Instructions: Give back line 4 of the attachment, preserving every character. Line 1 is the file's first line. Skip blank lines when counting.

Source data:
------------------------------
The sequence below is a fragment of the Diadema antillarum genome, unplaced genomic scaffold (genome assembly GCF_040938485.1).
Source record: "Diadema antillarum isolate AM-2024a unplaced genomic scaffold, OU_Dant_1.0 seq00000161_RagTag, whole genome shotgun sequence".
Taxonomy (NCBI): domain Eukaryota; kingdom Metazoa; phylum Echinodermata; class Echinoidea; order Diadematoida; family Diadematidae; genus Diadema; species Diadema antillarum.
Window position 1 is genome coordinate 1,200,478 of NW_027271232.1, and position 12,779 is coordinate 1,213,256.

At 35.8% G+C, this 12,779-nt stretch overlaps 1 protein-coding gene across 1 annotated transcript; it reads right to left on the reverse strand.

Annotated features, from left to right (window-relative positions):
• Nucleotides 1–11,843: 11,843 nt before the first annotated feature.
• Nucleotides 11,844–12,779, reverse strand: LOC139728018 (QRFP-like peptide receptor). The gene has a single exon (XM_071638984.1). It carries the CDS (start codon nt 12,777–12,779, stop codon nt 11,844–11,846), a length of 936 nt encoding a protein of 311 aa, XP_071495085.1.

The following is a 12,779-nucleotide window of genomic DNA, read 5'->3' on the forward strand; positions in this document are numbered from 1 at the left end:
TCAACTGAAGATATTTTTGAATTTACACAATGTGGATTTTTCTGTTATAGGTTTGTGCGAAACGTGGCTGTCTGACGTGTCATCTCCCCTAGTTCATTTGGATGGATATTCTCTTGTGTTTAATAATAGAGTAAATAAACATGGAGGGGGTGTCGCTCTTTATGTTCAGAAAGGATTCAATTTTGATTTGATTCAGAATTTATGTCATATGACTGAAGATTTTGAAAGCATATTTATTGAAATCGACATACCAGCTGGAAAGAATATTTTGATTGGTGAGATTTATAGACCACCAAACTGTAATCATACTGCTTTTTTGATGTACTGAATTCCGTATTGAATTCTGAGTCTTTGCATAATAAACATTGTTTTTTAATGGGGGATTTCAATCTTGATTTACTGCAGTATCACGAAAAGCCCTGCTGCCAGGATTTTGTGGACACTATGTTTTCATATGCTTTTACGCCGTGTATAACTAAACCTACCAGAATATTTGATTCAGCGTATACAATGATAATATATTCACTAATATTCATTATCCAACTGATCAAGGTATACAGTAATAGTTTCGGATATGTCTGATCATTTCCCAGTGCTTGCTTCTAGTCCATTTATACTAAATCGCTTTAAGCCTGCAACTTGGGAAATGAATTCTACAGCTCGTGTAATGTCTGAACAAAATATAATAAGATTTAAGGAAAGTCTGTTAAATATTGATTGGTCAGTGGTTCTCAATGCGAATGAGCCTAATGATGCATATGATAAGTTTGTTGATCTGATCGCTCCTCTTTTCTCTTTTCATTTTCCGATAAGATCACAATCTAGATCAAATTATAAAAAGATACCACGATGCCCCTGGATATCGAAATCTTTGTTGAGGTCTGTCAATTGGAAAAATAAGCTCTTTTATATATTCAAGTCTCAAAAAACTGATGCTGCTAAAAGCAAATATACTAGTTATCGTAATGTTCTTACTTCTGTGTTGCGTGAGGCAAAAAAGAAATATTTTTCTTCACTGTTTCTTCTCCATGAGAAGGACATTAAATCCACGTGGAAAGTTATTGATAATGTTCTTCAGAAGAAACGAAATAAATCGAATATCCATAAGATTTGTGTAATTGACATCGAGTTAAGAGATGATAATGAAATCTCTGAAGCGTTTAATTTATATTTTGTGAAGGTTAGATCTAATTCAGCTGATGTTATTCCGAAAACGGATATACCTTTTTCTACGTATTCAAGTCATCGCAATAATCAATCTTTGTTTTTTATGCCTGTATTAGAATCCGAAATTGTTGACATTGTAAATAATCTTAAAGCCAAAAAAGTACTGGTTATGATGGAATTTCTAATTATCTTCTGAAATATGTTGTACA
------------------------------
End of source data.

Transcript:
Window position 1 is genome coordinate 1,200,478 of NW_027271232.1, and position 12,779 is coordinate 1,213,256.